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Feedback from the Field Roundup: Week Ending September 13, 2020

Harvest in sight across the Midwest and Plains.

With many farmers in the Farm Futures’ Feedback from the Fields (FFTF) survey reporting mostly mature corn and soybean crops, harvest is in everyone’s sight this week. But growing conditions across the country remain varied as harvest creeps up.

Corn conditions fell 1% from a week ago to 60% good to excellent in yesterday’s Crop Progress report. Despite cooler temperatures and rainfall late last week that alleviated some soil moisture concerns, a frost early in the week in the Upper Midwest led ratings lower.  “Hard frost on Tuesday and Wednesday morning - 24 degrees,” a North Dakota reader reported.

Reports of wind damage in Iowa from the August 10 derecho wind storm continued to plague farmers before harvest. “Derecho either leaned the corn or kinked the majority of it below the ear,” an Eastern Iowa farmer noted. “I will try to harvest when conditions permit,” echoed another Iowa reader.

The corn crop continues to mature at a rapid pace due to heat stress inflicted during pollination during August. As of September 13, 89% of U.S. corn had reached the dented stage, 7% ahead of the five-year average. About 41% of the nation’s corn crop had reached maturity, up 16% from a week ago and 9% higher than the five-year average.

But growers in the Eastern Corn Belt reported good crops over the past week. A Michigan farmer reported corn conditions to be “much better than last year.” And an Indiana corn grower, “wouldn’t trade [the corn crop] with anybody.”

But a little farther east in Ohio and Pennsylvania, growers are singing a different tune. “Pollination was negatively affected by dry conditions,” said a Pennsylvania farmer. An Ohio grower observed, “variable ear size throughout fields.”

Yesterday’s Crop Progress report marked the first time in the season USDA reported on corn harvesting progress. About 5% of U.S. corn had been harvested as of Sunday, in line with the five-year average. Texas (67%) and North Carolina (47%) lead harvest paces in the early stages of the season. Newswires also reported combines had started rolling in areas of Ohio where corn had been planted early.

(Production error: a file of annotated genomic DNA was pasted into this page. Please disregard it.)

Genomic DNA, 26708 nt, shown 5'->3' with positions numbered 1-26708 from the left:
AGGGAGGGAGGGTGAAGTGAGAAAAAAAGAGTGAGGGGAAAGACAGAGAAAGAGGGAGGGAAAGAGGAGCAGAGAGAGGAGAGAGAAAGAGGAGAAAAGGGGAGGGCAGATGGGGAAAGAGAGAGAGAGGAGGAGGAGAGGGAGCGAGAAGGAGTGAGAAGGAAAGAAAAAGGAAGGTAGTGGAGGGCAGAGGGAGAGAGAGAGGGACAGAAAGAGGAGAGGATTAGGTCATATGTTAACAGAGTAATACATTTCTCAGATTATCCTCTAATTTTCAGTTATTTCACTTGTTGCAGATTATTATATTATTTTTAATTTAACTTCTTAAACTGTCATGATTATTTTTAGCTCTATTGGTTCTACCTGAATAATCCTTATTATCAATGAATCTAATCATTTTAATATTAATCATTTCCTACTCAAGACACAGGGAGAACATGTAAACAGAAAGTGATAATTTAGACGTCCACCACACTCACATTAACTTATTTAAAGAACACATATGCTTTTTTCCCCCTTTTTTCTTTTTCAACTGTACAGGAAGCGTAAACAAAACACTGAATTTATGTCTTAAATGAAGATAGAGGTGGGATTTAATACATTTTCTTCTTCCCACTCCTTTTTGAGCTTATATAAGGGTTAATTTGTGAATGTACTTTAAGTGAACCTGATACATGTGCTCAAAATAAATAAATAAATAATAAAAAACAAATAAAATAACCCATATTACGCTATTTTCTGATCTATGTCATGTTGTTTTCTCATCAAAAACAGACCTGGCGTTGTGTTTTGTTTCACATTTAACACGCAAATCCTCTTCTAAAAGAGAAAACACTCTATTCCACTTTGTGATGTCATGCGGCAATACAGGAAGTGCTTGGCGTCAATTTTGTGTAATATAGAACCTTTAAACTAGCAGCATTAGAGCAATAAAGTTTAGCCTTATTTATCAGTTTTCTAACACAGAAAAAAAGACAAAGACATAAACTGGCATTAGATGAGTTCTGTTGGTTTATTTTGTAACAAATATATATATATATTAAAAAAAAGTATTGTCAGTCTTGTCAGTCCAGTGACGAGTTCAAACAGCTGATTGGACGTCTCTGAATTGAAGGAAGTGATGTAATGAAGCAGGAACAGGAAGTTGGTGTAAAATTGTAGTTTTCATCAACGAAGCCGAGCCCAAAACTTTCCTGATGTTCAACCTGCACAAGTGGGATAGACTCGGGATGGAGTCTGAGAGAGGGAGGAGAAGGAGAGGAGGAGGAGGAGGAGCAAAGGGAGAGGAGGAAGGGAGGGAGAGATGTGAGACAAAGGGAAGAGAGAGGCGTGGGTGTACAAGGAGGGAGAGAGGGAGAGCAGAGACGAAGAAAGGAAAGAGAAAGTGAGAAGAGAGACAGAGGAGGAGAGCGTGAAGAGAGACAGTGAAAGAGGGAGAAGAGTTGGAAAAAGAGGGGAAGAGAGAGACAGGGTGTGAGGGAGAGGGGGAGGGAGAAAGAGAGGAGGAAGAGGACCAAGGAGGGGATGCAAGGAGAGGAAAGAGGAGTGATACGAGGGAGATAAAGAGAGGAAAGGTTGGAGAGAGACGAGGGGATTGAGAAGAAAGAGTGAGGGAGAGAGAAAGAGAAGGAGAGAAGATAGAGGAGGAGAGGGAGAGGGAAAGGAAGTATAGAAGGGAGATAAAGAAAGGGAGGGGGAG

Yield estimates will soon be flooding newsfeeds from the combines. USDA reduced the 2020 yield forecast to 178.5 bushels per acre, but damages following extreme weather events will not be fully quantified until bins are filled. “Heat and drought probably took 20% of yields,” an Iowa farmer pointed out, suggesting 2020 may be filled with more surprises to come.

Soybean yield forecasts continue to drop

Soybeans suffered an early frost last week worse than corn, as ratings fell 2% to 63% good to excellent for the week ending September 13. FFTF respondents in the Upper Midwest echoed USDA’s report of falling conditions with one North Dakota farmer lamenting soybean yields, “were excellent before the frost.”

Soy plants across the country continued to mature at a rapid pace, with 37% of beans dropping leaves, up 17% from a week ago ahead of the five-year average of 31%.

Graphic showing where Feedback From the Field

Rains and cooler temperatures across the Midwest late last week may have been too little, too late for soybean yields. “We received rains the last three days that will help beans that are still green, but dry weather for the last five weeks really took a toll,” an Iowa farmer estimated. “I’m guessing at least a third of the yield is gone.” An Ohio farmer continued to miss the rains and grew concerned about soil moisture levels as harvest looms on the horizon. “Not enough rain to finish,” the farmer said.

With harvest rapidly approaching, farmers in the path of derecho windstorm damage are struggling to estimate harvest progress. “It’s unknown what percentage of the bean stem will be below the sickle height since the lower stem is leaning severely as a result of the derecho,” fretted an Iowa farmer.